Photo by Randall Andrews
Pearl Fryar, a self-taught topiary artist, is the subject of the new documentary “A Man Named Pearl.”
Topiary pearls of wisdom
A Man Named Pearl
Opens July 18
18 W. Houston St.
By JUDITH STILES
Pearl Fryar, 68, never preaches the gospel of love, peace and goodwill from a pulpit. Instead, in his beautiful garden in Bishopville, South Carolina, he uses his hands and hedge-clippers to sculpt magnificent topiary shrubs in the shape of words that spread this message.
“A Man Named Pearl,” a thoughtful new documentary directed by Scott Galloway and Brent Pierson, reveals the extraordinary story of how Pearl, the son of an African-American sharecropper, overcomes bigotry and racism by taking junk plants and lovingly transforming them into magical topiary art forms. Now, after several decades of trimming and tweaking, his garden attracts thousands of visitors from around the world, who visit his three-and-a-half acre backyard sanctuary to experience its beauty and benevolence.
In 1976, when Pearl tried to buy his first home, he was unwelcome in an all-white neighborhood, in part because, as a local homeowner complained, “he wouldn’t keep up his yard.” Instead of becoming bitter about racial stereotypes, Pearl bought a home in another neighborhood and proved the man wrong by creating a garden paradise. His longtime minister, Rev. Jerome McCray said, “It’s the one place in all of South Carolina that people can go, both black and white, and feel the love.”
In a telephone interview from his home, Pearl credited Jackie Robinson with breaking down barriers in professional baseball, which became the inspiration for him to work hard and have big dreams. “Every kid in my neighborhood played baseball, and in 1947, when Jackie Robinson broke into the majors, he became our first role model,” recounted Pearl. “I dreamed of replacing Roy Campanella of the Brooklyn Dodgers, but when I knew I wasn’t good enough at baseball, Jackie Robinson gave me hope and paved the way for me to succeed at something else.” His new passion became fashioning plants into exotic figurative forms, 20-foot geometric compositions, and complex intertwining letters that convey his message of love. Pearl accomplished this without any formal training in horticulture. “It is one time in my life when ignorance paid off,” he said with a chuckle poking fun at the horticulture experts who told him, “You shouldn’t be able to do such things with shrubs!”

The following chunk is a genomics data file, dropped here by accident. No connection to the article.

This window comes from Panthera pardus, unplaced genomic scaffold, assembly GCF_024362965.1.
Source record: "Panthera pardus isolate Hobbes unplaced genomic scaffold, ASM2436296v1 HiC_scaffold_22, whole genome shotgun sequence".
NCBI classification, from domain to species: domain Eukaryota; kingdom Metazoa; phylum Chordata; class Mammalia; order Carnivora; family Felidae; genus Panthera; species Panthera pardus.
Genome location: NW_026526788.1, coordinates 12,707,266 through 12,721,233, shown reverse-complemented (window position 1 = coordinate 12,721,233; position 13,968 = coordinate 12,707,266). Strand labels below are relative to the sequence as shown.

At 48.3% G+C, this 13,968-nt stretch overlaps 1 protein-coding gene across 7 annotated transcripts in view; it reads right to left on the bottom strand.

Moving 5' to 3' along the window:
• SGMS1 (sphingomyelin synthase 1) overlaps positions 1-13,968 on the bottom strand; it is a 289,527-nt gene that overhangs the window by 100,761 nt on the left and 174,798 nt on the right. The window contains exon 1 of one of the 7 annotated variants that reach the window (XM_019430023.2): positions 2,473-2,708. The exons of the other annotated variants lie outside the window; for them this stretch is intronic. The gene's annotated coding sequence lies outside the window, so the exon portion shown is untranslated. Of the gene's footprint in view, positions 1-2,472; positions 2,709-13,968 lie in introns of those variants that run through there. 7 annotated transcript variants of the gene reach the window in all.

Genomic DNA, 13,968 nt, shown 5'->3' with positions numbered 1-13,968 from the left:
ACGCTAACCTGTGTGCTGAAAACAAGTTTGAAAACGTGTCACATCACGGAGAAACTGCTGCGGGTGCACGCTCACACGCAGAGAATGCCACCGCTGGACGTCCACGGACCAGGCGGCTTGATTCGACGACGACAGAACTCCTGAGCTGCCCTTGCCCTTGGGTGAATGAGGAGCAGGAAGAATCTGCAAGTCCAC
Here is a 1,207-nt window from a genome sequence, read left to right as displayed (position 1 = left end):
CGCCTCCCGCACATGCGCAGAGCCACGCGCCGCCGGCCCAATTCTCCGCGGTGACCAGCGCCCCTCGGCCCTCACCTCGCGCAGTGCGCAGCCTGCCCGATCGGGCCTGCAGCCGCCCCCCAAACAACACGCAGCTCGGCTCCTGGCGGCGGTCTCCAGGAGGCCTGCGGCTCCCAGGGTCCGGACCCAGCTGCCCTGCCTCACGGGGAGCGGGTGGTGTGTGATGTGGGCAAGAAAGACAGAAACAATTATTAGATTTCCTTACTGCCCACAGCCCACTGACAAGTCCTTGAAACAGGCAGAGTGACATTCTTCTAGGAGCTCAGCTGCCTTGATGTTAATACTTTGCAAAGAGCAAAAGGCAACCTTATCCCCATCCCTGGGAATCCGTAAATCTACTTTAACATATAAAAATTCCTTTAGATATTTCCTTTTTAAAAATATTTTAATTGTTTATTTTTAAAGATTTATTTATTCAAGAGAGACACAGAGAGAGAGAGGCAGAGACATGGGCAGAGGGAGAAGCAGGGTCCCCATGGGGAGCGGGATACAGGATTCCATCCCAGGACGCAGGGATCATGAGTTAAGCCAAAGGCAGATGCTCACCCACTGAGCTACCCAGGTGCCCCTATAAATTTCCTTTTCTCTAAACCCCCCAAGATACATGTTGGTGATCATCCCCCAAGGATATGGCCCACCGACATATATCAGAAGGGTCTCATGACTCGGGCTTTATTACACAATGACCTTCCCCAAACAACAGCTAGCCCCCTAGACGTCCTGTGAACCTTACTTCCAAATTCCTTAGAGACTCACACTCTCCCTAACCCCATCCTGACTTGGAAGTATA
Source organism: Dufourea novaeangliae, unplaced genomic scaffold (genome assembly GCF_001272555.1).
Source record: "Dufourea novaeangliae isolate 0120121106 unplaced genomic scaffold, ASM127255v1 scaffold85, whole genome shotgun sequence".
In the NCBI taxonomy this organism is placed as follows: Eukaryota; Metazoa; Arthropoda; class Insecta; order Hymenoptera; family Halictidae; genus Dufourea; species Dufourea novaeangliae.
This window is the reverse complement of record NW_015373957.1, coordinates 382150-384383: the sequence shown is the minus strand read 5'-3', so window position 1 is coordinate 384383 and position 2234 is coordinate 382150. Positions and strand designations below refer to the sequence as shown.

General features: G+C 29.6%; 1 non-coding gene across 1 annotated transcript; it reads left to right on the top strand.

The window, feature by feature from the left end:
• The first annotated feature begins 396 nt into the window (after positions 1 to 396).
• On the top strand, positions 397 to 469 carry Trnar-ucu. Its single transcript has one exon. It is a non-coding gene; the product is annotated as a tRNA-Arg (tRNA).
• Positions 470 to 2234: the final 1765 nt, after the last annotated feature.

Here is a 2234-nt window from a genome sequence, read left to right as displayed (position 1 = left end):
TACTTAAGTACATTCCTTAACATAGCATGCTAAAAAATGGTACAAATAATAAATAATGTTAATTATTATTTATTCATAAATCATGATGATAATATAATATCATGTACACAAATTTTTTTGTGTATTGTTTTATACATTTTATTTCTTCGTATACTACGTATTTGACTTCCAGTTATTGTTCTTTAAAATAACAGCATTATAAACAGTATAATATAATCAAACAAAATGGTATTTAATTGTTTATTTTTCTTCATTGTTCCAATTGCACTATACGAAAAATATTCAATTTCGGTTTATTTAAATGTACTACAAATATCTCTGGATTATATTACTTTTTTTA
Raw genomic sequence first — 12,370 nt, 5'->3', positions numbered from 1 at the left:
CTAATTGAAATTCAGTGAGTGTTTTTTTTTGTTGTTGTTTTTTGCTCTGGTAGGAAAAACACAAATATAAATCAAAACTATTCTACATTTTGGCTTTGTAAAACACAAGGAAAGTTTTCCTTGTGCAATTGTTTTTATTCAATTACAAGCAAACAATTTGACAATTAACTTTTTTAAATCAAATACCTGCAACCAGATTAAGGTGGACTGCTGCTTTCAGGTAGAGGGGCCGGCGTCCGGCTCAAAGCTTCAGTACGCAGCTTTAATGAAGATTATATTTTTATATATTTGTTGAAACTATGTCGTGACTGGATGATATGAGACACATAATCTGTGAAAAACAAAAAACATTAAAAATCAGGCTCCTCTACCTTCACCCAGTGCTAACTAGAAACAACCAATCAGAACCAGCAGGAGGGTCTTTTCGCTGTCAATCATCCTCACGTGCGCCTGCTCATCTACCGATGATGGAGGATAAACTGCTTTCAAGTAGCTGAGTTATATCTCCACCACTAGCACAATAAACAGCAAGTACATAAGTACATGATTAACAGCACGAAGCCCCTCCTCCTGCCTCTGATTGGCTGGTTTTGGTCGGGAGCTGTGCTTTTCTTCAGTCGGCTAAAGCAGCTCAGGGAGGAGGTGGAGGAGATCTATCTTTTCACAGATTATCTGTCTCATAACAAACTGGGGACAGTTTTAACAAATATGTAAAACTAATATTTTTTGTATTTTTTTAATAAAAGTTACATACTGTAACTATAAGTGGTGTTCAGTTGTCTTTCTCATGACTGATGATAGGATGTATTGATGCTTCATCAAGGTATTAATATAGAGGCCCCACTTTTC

The radiant and lovely Metra Fryar shines in the film as she recalls marrying Pearl when they were very young, because she believed he had “potential.” Mrs. Fryar doesn’t work in the topiary gardens but her ears are always alert for moments of silence if Pearl is atop a shaky ladder and the buzzing of the clippers halts. The first to praise Pearl for being careful and precise in his work, she describes how the trimming and clipping are never random, but born out of designs that Pearl visualizes, often three years in advance of a completed project.
Cinematographer J. Steven Anderson possesses a gardener’s eye, as he deftly zooms in on Pearl’s gardening rhythms. Anderson shadows Pearl as he sculpts the shrubs in such a way that you might find yourself leaning and reaching along with Pearl as he perfects the curves and angles.
For garden lovers, the film discloses some of Pearl’s secrets, which are astonishingly simple and practical. For example, when he travels, he doesn’t use sprays or fertilizers to protect the plants. He doesn’t even have a watering system, opting instead to dig trenches around the plants that collect rainwater. “Think of the forest. Everything grows and the forest never waters, sprays, or fertilizes. It has a natural organic recycling process and it works for me,” Pearl shared, defying the rules of standard horticulture wisdom.
These days, Pearl could easily boast about his extensive awards such as exhibiting his work in the permanent collection of the South Carolina State Museum, in Columbia, or being named nationally for his exceptional garden by the Preservation Project of the Garden Conservancy. Pearl, however, is more interested in talking about his new mission: “developing programs that help the C-minus student who doesn’t test well and has low self-esteem. My program will help them discover what they are good at and what they can achieve through hard work.” According to Polly Laffitte of the Garden Conservancy, Pearl lectures extensively in public schools, colleges, and church groups, sharing the Jackie Robinson message of hope wherever he goes. When asked about Barack Obama’s like-minded message and whether he believes Obama will become the first African-American president, Pearl hedged his bets, saying, “Obama realizes the importance of hope and that has inspired many people. Whether he wins or loses, he has already affected all of us, and he has changed this country forever in a positive way.”
This week, Pearl will be busy sprinkling the seeds of hope in lectures at the Bronx Botanical Gardens and a personal appearance at the Angelika with the filmmakers before a screening of “A Man Named Pearl.” For more information, visit